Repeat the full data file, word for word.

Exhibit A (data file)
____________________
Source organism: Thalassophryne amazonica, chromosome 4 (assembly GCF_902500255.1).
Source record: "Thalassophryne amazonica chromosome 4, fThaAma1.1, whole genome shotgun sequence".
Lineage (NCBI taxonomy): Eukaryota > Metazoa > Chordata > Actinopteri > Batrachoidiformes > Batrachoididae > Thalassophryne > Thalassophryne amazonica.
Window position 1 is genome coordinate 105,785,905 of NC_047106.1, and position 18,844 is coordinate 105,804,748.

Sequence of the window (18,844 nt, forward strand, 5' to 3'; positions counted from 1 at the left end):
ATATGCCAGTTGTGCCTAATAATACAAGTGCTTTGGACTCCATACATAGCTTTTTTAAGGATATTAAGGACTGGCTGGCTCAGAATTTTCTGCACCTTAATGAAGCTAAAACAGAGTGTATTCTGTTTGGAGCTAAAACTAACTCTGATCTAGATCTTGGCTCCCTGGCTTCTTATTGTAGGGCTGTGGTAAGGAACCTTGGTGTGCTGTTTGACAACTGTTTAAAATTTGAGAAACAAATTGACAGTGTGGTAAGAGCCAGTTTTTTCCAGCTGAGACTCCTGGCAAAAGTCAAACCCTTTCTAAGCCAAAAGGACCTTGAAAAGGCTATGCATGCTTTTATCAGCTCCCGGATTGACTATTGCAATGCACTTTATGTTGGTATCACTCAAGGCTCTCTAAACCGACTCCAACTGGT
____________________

Source organism: Thalassophryne amazonica, chromosome 4 (assembly GCF_902500255.1).
Source record: "Thalassophryne amazonica chromosome 4, fThaAma1.1, whole genome shotgun sequence".
Lineage (NCBI taxonomy): Eukaryota > Metazoa > Chordata > Actinopteri > Batrachoidiformes > Batrachoididae > Thalassophryne > Thalassophryne amazonica.
Window position 1 is genome coordinate 105,785,905 of NC_047106.1, and position 18,844 is coordinate 105,804,748.

Sequence of the window (18,844 nt, forward strand, 5' to 3'; positions counted from 1 at the left end):
ATATGCCAGTTGTGCCTAATAATACAAGTGCTTTGGACTCCATACATAGCTTTTTTAAGGATATTAAGGACTGGCTGGCTCAGAATTTTCTGCACCTTAATGAAGCTAAAACAGAGTGTATTCTGTTTGGAGCTAAAACTAACTCTGATCTAGATCTTGGCTCCCTGGCTTCTTATTGTAGGGCTGTGGTAAGGAACCTTGGTGTGCTGTTTGACAACTGTTTAAAATTTGAGAAACAAATTGACAGTGTGGTAAGAGCCAGTTTTTTCCAGCTGAGACTCCTGGCAAAAGTCAAACCCTTTCTAAGCCAAAAGGACCTTGAAAAGGCTATGCATGCTTTTATCAGCTCCCGGATTGACTATTGCAATGCACTTTATGTTGGTATCACTCAAGGCTCTCTAAACCGACTCCAACTGGT